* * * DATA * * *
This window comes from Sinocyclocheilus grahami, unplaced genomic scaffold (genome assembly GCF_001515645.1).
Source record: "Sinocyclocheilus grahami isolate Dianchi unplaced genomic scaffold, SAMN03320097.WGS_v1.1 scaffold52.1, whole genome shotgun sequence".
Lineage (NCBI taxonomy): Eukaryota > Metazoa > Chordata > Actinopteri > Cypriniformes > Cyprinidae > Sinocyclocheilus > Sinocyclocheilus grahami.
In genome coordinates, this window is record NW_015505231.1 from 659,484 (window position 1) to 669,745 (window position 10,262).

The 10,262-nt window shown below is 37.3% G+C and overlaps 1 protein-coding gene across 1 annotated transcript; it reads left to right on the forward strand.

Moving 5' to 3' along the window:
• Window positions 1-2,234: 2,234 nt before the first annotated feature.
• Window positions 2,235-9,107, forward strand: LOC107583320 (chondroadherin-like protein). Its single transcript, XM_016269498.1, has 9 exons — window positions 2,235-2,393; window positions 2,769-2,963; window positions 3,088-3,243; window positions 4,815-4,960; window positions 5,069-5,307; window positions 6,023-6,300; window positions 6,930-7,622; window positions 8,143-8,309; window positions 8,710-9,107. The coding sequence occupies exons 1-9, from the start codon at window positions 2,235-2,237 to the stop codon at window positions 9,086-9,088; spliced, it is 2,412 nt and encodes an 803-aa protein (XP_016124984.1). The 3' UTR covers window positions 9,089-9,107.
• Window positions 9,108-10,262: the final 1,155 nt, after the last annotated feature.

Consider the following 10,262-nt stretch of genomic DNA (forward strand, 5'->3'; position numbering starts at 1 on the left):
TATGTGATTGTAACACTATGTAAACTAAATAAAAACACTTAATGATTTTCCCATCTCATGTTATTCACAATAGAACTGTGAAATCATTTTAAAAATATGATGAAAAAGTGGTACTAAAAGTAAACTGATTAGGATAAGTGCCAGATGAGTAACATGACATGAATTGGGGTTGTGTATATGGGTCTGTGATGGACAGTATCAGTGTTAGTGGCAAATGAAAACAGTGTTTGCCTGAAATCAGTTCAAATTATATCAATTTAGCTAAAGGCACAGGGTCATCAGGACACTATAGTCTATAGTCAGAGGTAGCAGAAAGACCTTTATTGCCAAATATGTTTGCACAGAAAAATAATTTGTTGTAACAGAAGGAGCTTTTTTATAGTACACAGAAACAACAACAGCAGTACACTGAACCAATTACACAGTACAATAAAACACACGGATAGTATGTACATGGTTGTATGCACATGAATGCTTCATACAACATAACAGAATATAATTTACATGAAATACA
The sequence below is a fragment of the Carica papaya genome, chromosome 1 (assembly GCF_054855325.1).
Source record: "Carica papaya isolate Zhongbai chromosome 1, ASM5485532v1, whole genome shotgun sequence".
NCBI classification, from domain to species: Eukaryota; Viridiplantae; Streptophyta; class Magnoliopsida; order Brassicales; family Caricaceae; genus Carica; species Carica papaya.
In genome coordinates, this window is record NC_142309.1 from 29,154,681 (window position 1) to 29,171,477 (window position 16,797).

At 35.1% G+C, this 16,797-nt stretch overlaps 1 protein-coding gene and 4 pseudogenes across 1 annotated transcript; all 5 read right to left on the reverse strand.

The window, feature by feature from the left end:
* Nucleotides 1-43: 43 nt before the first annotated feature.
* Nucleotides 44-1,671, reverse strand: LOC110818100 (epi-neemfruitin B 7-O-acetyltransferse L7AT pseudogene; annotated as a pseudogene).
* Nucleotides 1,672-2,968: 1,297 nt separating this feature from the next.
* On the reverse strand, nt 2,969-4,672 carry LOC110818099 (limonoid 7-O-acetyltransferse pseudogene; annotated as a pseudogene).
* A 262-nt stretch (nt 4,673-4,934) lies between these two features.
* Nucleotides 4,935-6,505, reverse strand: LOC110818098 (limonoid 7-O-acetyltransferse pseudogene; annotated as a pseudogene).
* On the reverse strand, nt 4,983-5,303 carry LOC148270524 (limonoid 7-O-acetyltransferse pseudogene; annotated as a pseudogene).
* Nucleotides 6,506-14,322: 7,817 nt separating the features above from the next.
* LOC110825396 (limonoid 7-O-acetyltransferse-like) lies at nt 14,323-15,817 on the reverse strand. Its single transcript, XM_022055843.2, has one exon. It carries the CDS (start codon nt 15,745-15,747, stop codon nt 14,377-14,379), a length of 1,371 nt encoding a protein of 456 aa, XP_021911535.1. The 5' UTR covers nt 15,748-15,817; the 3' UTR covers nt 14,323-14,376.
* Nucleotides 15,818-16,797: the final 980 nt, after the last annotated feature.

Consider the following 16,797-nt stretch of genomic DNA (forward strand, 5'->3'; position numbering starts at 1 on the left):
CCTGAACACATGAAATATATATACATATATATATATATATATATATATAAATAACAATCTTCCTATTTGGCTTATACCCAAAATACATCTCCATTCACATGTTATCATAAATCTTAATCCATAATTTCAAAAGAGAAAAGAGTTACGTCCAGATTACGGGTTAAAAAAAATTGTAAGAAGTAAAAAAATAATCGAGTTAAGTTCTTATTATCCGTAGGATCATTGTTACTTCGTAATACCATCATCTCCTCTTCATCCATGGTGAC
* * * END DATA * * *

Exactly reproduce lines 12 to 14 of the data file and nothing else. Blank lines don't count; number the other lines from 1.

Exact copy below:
The sequence below is a fragment of the Carica papaya genome, chromosome 1 (assembly GCF_054855325.1).
Source record: "Carica papaya isolate Zhongbai chromosome 1, ASM5485532v1, whole genome shotgun sequence".
NCBI classification, from domain to species: Eukaryota; Viridiplantae; Streptophyta; class Magnoliopsida; order Brassicales; family Caricaceae; genus Carica; species Carica papaya.